Thursday, August 13, 1998
of the future
Cybersurfing with Amar Chandel
by J.P. Garg
Technology of the future
THE new machines are millimetres at the most. Their moving parts are microscopic: the size of pollen grains. The first may have already saved your life on the road and the latest may already be saving your bacon while you play Tomb Raider. Any year now theyll be ticking away in your watch, your computer, your television set.
They are the micromachines. Systems on a chip little springs and gear levers and sensors made as part of the electronic wafer are already being fitted to cars and computer joysticks.
Very soon, they could be running satellites, monitoring battlefield operations, and sniffing for dangerous fumes in fire emergencies. Right now mostly what they do is trigger airbags.
It all started, says Jim Smith of Sandia National Laboratories in Albuquerque, New Mexico, as a simple sensor based on a mass on a spring, built simultaneously on an integrated circuit.
Instead of a small ball weighing a few grams, it is now a little piece of silicon a little bit bigger than the width of a human hair, weighing a microgram. The springs are only a micron in width, finer than a red blood cell. So you can make a mass on a spring but you can make it on the same chip as you are making electrical components. You can sense motion from the outside world, and you can pass information optically.
You can make a decelerometer any size you like. If you make it on a chip on a scale of millionths of a metre, you have something that can sense the deceleration of the kind that might happen when cars collide at 30 mph, pass the word to its microprocessor and fire an airbag in bags of time to protect the driver.
But that is a relatively high-cost extra in an already expensive vehicle. What will kickstart the world of the micromachine is the economies of scale. Once the devices can be made in high volumes, the components themselves will become inexpensive. The machines will then become technology in search of once-unimaginable roles.
Once you have inexpensive components you can afford to put them in the joystick of a computer, says Smith. He sees them being fitted to portable tape and compact disc-players for the jogging fraternity, to compensate for shock. Your average 15-year-old may only want to spend $50 on a Walkman, but boy, hed spend $75 if it had this anti-shock feature.
The micromachines will be welcomed in spacecraft where every pound of payload adds $10,000 to launch costs. Satellites have to keep antennae pointing in the right direction, and they are fitted with sensors that tell how far the spacecraft has turned, and when to turn the thrusters off. Right now, those types of systems weigh pounds and are the size of your fist, says Smith. With a set of micromachines you could do that on a system that would weigh just a gram.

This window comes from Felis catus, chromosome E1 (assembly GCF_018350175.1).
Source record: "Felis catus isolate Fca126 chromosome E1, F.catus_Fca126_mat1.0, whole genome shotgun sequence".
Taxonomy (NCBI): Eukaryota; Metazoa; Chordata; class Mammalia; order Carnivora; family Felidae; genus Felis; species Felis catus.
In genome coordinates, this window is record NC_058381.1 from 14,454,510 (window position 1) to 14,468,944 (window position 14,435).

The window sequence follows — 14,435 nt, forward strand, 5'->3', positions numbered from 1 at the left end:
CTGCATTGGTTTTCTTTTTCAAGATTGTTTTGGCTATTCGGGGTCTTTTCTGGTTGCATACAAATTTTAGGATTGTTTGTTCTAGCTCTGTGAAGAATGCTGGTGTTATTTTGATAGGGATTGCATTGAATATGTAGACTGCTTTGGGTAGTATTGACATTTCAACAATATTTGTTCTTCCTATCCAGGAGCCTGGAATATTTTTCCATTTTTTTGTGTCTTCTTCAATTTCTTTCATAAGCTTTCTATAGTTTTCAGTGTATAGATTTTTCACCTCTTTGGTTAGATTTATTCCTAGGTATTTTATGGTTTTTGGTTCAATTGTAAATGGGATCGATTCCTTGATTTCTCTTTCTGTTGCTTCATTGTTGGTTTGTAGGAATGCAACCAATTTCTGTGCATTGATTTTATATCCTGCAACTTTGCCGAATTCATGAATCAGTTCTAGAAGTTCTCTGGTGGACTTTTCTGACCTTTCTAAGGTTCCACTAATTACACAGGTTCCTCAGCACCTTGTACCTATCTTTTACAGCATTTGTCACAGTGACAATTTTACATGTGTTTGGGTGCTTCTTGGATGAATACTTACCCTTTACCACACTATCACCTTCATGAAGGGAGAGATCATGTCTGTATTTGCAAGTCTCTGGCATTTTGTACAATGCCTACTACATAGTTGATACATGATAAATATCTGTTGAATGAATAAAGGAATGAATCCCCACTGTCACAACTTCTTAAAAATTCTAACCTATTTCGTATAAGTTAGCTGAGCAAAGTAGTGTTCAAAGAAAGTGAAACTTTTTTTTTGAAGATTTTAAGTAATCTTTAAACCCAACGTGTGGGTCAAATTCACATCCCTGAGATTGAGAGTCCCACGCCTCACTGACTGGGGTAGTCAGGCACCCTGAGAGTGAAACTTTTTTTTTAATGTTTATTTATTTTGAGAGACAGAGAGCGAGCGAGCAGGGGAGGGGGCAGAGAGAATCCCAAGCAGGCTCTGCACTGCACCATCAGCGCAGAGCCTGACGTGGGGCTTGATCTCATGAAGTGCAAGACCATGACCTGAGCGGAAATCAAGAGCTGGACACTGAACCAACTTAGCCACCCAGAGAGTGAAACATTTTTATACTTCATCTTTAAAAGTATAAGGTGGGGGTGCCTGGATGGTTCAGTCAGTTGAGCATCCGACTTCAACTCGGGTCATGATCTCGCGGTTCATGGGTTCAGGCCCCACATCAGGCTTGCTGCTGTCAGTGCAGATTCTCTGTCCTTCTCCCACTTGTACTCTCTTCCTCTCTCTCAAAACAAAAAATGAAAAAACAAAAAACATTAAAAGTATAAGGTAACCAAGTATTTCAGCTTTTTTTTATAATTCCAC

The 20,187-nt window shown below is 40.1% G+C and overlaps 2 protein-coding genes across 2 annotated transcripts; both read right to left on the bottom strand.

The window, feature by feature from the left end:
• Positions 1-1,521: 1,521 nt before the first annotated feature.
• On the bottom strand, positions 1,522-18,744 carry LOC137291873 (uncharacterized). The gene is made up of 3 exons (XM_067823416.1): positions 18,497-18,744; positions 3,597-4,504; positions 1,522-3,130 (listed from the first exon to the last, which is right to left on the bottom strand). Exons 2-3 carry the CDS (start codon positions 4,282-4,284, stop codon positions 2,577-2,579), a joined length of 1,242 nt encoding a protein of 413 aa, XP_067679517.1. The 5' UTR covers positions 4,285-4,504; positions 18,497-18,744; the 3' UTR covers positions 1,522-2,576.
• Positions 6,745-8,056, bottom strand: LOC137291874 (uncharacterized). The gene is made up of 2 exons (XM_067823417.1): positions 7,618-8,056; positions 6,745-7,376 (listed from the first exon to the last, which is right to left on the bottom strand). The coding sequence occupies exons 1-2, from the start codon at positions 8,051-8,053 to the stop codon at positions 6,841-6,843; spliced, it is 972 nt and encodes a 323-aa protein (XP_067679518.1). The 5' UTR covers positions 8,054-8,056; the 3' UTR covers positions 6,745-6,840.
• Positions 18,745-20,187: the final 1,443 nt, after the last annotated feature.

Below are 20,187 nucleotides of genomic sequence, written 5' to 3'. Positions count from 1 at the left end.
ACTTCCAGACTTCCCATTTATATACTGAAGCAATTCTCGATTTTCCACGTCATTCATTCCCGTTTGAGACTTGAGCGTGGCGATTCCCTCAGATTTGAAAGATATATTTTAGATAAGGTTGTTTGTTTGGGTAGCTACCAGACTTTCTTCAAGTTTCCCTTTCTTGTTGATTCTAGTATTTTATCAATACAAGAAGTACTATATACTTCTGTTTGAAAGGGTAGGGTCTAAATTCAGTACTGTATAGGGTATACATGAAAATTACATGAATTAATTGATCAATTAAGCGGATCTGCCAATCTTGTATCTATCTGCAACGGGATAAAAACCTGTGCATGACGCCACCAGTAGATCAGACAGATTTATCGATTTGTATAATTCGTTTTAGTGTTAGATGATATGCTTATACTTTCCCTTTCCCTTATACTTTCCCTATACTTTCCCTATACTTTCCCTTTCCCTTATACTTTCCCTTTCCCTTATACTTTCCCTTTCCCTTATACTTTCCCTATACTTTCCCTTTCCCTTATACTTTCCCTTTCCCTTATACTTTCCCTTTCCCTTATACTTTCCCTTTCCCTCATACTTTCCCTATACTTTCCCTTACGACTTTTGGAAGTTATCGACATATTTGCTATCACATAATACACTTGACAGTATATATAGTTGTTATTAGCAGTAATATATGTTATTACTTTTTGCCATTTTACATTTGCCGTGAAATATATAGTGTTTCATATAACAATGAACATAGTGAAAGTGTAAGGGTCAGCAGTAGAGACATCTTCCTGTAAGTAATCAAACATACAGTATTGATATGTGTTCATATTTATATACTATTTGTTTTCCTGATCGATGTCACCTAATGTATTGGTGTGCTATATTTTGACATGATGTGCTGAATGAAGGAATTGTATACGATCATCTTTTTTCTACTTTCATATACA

The next step is to fit them into watches. Smith and a team at Berkeley, California have fashioned a new clock source from a micromachine. The quartz crystals in your wristwatch are piezoelectric: they change shape and store a charge in an electric field and release it when there is no current, so electric energy sloshes back and forth between crystal and a timing circuit in a feedback loop.
The Sandia version works electrostatically: it uses polysilicon resonators that vibrate very like a tuning fork. The difference is in the size: 10 of them would fit on a pinhead. Right now, they generate frequencies of 1 megaherz: soon, they will be oscillating at above 10MHz. It is a step to getting the clock, the machine and the circuitry all on the same chip.
Engineers at Sandia claim to have made a micromechanical transmission assembly with a three million to one gear reduction ratio, in less than one square millimetre: surely, the torque of the town.The next trick is to supply the instruments with the capacity to share intelligence.
The problem is: how small can you make a battery, or antennae? There are some people working on fuel cell technology, there are some people working on miniature turbines; and those technologies have a much higher energy density, says Smith.
You might imagine one of those, you might imagine devices that scavenge fuel from the environment. Twenty years ago they had self-winding wristwatches you shook your arm and you wound your watch. You could imagine devices like that to capture power from the environment and that would enable them to go smaller still: millimetre-sized. Youd have to crawl around on the floor to see them.
A decade ago micromachines were laboratory curiosities. Now they are being produced in tens of millions for the electronics market: for joysticks and computer mice and inkjet printers.
By early next century, the
Sandia team calculate the market could grow to $30
billion, worldwide. I liken it to the integrated
circuit industry at the end of the 1960s, says
Sandias Bill Miller, who has been testing them for
reliability. A lot of potential, but nobody really
knew how big it could get then. (The
THROUGH this fortnightly column, we strive to draw your attention to some of the websites worth visiting - and some worth avoiding. The aim is to assist cyber-enthusiasts, particularly the new entrants, in making the most of their time and money on the Internet. While keeping the technical jargon down to a minimum, this column will offer as many practical suggestions as possible.